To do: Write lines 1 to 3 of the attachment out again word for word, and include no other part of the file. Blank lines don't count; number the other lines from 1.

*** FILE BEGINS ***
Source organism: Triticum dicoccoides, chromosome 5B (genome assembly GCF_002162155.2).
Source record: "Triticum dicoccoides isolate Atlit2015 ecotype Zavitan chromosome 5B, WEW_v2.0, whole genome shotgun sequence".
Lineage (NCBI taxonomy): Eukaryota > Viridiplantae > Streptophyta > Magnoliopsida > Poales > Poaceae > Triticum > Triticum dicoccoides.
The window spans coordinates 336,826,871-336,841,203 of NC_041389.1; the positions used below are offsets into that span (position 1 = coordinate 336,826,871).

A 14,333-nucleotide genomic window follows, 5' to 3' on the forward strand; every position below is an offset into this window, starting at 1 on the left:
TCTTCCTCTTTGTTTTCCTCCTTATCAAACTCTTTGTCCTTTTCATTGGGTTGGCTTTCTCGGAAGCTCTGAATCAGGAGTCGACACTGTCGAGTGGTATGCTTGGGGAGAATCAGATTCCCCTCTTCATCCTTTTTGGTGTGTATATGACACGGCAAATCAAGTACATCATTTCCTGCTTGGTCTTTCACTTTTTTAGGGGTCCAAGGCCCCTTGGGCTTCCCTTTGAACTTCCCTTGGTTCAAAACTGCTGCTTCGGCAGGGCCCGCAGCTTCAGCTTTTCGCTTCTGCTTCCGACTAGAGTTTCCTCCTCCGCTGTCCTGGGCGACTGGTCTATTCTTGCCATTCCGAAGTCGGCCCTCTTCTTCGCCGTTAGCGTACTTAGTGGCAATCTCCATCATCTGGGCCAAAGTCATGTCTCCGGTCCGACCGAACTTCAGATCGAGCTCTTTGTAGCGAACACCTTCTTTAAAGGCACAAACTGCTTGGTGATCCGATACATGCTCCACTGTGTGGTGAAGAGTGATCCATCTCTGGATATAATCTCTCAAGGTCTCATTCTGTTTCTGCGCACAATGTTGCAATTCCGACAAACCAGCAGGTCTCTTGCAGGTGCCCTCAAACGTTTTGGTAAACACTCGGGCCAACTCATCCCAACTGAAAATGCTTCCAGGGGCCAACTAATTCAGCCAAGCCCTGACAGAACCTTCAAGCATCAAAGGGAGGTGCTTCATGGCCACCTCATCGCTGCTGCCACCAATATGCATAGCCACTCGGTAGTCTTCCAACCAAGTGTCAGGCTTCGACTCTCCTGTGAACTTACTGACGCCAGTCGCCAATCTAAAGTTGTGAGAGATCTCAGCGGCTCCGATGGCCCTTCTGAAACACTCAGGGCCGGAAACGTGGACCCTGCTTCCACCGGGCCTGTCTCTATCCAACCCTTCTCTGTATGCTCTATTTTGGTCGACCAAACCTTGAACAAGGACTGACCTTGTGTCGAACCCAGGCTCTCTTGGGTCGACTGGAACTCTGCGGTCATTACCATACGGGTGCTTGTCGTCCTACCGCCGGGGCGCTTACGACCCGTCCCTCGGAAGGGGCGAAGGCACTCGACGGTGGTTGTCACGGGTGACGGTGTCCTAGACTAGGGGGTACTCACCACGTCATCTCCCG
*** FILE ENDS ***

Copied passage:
Source organism: Triticum dicoccoides, chromosome 5B (genome assembly GCF_002162155.2).
Source record: "Triticum dicoccoides isolate Atlit2015 ecotype Zavitan chromosome 5B, WEW_v2.0, whole genome shotgun sequence".
Lineage (NCBI taxonomy): Eukaryota > Viridiplantae > Streptophyta > Magnoliopsida > Poales > Poaceae > Triticum > Triticum dicoccoides.